The deadline for the Classic Papers Chellenge is looming – the end of May. Submit it to Skulls in the Stars and have it collected here. As I mentioned before, I’d like to see this turn into a monthly blog carnival. It would have some kind of criteria developed, but perhaps those should be flexible. Let’s say that a “classic paper” is one that gave birth to a new discipline (or subdiscipline), or rewrote the textbooks, and overturned a long-held pernicious dogma of some kind. And let’s say it is more than 30 years old, though this may be waived in cases of really young disciplines.
As I mentioned recently, old classic papers are essential for newcomers into any field. In order to be good and successful, one needs to grok the historical, theoretical, methodological and philosophical context of one’s discipline. I am finding it difficult to pick one to write myself because in so many posts I place new research in such context by also describing ancient experiments. I covered the early history of the field before, including some famous stuff. I posted new ideas based on some very old papers. I have re-visited what is probably the most cited paper in my field. I have used a classical paper in my Tutorials as illustrations of basic concepts. The currently most used textbook cites one of my own papers (twice!) – does that make it a “classic”?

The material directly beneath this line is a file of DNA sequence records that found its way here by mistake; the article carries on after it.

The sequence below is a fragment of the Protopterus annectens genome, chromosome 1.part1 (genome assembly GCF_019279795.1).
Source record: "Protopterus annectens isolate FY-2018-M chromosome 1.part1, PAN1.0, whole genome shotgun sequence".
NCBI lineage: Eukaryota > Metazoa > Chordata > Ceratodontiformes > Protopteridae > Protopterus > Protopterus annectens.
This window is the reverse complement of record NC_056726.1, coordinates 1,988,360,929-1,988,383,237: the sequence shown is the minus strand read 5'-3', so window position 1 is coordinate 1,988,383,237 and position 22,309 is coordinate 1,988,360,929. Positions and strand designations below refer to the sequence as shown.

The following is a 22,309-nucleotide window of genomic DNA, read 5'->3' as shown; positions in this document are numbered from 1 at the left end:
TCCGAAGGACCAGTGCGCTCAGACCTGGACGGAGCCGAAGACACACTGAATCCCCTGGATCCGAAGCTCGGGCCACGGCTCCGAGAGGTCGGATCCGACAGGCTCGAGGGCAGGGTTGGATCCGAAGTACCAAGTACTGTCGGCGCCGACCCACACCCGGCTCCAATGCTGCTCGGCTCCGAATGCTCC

I’ll think about it. Perhaps the old posts can be used for this first edition. Perhaps I can do one monthly post specifically describing one of the old classical papers. I’d enjoy doing this, actually.